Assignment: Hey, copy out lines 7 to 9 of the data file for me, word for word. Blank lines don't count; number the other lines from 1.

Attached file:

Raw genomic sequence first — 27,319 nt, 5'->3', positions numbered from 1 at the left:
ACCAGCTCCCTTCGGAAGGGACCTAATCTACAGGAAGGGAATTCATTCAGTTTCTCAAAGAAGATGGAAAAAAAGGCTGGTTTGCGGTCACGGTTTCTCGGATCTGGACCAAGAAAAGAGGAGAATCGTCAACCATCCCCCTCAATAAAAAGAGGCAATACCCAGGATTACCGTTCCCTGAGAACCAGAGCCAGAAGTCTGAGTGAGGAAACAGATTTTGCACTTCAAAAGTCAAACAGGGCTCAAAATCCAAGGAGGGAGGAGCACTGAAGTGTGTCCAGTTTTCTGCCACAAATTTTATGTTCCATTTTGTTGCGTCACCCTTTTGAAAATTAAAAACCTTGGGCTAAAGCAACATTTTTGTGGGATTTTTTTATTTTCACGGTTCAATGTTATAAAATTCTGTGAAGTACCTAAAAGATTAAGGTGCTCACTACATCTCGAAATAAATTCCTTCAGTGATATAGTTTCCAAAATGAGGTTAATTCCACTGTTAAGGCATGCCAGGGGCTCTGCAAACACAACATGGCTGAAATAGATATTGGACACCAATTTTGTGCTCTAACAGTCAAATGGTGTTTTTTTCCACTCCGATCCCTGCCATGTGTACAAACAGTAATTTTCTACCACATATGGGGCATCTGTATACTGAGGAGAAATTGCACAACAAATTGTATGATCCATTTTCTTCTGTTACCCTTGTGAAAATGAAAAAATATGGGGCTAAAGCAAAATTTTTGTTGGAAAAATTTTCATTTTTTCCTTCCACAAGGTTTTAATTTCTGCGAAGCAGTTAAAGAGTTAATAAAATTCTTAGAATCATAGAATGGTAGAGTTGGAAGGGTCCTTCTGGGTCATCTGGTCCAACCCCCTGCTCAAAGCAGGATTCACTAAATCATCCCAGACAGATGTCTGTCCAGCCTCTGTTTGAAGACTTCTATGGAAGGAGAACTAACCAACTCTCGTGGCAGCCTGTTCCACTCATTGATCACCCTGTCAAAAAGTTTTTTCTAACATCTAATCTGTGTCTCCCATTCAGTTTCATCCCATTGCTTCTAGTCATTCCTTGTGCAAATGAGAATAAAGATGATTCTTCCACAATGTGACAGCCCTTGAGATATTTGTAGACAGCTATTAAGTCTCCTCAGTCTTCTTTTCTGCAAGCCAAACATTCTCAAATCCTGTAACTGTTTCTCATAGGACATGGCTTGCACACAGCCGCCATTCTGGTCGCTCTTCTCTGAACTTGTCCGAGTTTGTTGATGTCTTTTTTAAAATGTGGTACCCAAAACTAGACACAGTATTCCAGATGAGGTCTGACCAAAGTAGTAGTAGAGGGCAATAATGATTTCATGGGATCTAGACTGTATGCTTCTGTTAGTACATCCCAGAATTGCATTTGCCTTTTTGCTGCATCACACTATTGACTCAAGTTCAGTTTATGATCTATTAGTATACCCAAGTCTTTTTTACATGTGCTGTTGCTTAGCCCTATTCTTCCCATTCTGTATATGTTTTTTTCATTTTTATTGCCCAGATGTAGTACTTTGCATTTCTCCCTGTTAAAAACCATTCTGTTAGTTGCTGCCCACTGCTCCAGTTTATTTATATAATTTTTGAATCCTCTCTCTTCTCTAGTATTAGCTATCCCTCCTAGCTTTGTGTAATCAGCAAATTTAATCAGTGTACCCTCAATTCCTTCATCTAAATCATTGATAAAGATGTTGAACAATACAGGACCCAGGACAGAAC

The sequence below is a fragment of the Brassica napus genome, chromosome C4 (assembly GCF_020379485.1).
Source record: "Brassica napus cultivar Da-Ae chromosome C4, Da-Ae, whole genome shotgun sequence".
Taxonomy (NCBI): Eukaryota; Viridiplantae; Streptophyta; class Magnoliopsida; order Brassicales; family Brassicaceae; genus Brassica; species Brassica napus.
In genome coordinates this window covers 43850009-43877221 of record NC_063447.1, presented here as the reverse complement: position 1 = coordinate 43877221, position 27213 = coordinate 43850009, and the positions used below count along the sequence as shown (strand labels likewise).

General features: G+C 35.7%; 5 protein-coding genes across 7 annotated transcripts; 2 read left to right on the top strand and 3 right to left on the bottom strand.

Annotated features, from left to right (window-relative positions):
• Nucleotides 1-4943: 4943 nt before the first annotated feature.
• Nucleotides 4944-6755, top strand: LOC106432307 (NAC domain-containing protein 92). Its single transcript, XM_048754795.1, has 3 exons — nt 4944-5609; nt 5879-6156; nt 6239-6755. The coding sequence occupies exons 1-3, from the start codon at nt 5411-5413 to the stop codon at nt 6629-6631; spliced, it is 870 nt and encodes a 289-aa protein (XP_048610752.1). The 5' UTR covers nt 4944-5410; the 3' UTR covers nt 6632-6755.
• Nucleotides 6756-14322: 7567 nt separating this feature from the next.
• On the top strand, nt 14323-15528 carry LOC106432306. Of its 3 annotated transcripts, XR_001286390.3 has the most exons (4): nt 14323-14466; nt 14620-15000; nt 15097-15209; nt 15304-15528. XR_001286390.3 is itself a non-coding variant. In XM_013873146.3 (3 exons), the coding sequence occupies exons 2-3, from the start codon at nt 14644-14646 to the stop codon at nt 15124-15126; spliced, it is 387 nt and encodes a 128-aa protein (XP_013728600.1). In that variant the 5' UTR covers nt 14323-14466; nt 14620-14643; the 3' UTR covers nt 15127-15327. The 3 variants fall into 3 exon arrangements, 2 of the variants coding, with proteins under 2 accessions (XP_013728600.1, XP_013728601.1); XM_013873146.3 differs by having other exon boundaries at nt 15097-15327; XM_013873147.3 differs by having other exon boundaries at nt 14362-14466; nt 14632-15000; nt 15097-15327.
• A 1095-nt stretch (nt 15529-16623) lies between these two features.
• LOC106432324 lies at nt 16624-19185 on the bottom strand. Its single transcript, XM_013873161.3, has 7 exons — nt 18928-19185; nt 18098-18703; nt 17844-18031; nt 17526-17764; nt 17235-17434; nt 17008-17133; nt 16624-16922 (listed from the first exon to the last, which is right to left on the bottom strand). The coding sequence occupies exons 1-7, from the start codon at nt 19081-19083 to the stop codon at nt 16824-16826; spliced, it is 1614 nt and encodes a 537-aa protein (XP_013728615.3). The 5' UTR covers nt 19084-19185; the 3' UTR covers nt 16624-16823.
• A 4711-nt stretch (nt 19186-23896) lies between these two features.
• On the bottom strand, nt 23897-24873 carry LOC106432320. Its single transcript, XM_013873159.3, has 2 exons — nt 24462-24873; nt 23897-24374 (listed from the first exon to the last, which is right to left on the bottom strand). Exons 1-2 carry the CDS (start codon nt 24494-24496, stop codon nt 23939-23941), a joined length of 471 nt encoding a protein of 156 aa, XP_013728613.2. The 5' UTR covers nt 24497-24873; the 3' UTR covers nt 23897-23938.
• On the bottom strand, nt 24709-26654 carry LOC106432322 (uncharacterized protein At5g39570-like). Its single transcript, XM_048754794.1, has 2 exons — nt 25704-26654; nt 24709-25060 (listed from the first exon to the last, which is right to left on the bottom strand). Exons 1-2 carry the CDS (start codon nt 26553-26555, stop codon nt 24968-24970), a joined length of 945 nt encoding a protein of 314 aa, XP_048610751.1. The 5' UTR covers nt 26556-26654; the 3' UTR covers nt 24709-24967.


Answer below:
General features: G+C 35.7%; 5 protein-coding genes across 7 annotated transcripts; 2 read left to right on the top strand and 3 right to left on the bottom strand.

Annotated features, from left to right (window-relative positions):
• Nucleotides 1-4943: 4943 nt before the first annotated feature.